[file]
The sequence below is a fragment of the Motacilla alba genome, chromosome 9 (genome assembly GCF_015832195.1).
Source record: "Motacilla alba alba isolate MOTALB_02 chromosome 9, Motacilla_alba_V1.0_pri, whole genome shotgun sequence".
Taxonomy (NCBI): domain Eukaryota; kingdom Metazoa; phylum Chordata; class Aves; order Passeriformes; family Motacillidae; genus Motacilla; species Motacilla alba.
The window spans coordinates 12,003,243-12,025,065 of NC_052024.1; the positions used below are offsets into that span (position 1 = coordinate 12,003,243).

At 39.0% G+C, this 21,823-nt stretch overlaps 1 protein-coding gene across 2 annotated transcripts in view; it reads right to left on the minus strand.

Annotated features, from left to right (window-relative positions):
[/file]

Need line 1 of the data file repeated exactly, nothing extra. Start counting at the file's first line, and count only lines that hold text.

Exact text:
The sequence below is a fragment of the Motacilla alba genome, chromosome 9 (genome assembly GCF_015832195.1).